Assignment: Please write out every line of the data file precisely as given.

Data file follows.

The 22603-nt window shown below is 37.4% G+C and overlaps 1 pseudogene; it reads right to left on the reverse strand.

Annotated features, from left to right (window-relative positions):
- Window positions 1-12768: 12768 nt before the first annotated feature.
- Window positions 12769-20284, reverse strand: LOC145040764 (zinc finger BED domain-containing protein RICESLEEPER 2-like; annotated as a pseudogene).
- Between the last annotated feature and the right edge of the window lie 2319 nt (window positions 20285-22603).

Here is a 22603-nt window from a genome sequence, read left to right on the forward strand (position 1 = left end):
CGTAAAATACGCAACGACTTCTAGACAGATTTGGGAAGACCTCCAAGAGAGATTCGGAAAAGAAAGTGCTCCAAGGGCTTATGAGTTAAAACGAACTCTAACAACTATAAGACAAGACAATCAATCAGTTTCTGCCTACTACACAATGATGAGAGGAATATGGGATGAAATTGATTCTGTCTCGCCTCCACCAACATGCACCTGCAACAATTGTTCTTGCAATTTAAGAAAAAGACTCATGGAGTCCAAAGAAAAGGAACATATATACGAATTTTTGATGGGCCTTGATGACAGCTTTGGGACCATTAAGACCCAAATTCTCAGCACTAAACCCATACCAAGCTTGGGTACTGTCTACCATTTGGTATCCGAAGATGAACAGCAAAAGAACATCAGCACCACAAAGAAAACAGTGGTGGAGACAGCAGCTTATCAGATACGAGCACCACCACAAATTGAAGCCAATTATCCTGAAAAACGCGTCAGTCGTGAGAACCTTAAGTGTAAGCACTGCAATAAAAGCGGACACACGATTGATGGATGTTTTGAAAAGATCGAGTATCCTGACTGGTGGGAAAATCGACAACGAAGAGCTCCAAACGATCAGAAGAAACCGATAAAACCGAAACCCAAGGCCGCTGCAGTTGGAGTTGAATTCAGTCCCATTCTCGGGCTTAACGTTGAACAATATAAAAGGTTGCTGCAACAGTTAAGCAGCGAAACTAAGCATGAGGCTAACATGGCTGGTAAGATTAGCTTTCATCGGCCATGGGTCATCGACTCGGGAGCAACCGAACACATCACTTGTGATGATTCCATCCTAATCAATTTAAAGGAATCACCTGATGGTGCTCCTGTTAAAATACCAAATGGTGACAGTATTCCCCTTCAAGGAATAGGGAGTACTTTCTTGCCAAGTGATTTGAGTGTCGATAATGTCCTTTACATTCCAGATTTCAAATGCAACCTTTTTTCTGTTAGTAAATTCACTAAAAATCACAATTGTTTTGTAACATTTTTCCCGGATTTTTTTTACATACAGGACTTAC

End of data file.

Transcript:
The 22603-nt window shown below is 37.4% G+C and overlaps 1 pseudogene; it reads right to left on the reverse strand.

Annotated features, from left to right (window-relative positions):
- Window positions 1-12768: 12768 nt before the first annotated feature.
- Window positions 12769-20284, reverse strand: LOC145040764 (zinc finger BED domain-containing protein RICESLEEPER 2-like; annotated as a pseudogene).
- Between the last annotated feature and the right edge of the window lie 2319 nt (window positions 20285-22603).

Here is a 22603-nt window from a genome sequence, read left to right on the forward strand (position 1 = left end):
CGTAAAATACGCAACGACTTCTAGACAGATTTGGGAAGACCTCCAAGAGAGATTCGGAAAAGAAAGTGCTCCAAGGGCTTATGAGTTAAAACGAACTCTAACAACTATAAGACAAGACAATCAATCAGTTTCTGCCTACTACACAATGATGAGAGGAATATGGGATGAAATTGATTCTGTCTCGCCTCCACCAACATGCACCTGCAACAATTGTTCTTGCAATTTAAGAAAAAGACTCATGGAGTCCAAAGAAAAGGAACATATATACGAATTTTTGATGGGCCTTGATGACAGCTTTGGGACCATTAAGACCCAAATTCTCAGCACTAAACCCATACCAAGCTTGGGTACTGTCTACCATTTGGTATCCGAAGATGAACAGCAAAAGAACATCAGCACCACAAAGAAAACAGTGGTGGAGACAGCAGCTTATCAGATACGAGCACCACCACAAATTGAAGCCAATTATCCTGAAAAACGCGTCAGTCGTGAGAACCTTAAGTGTAAGCACTGCAATAAAAGCGGACACACGATTGATGGATGTTTTGAAAAGATCGAGTATCCTGACTGGTGGGAAAATCGACAACGAAGAGCTCCAAACGATCAGAAGAAACCGATAAAACCGAAACCCAAGGCCGCTGCAGTTGGAGTTGAATTCAGTCCCATTCTCGGGCTTAACGTTGAACAATATAAAAGGTTGCTGCAACAGTTAAGCAGCGAAACTAAGCATGAGGCTAACATGGCTGGTAAGATTAGCTTTCATCGGCCATGGGTCATCGACTCGGGAGCAACCGAACACATCACTTGTGATGATTCCATCCTAATCAATTTAAAGGAATCACCTGATGGTGCTCCTGTTAAAATACCAAATGGTGACAGTATTCCCCTTCAAGGAATAGGGAGTACTTTCTTGCCAAGTGATTTGAGTGTCGATAATGTCCTTTACATTCCAGATTTCAAATGCAACCTTTTTTCTGTTAGTAAATTCACTAAAAATCACAATTGTTTTGTAACATTTTTCCCGGATTTTTTTTACATACAGGACTTAC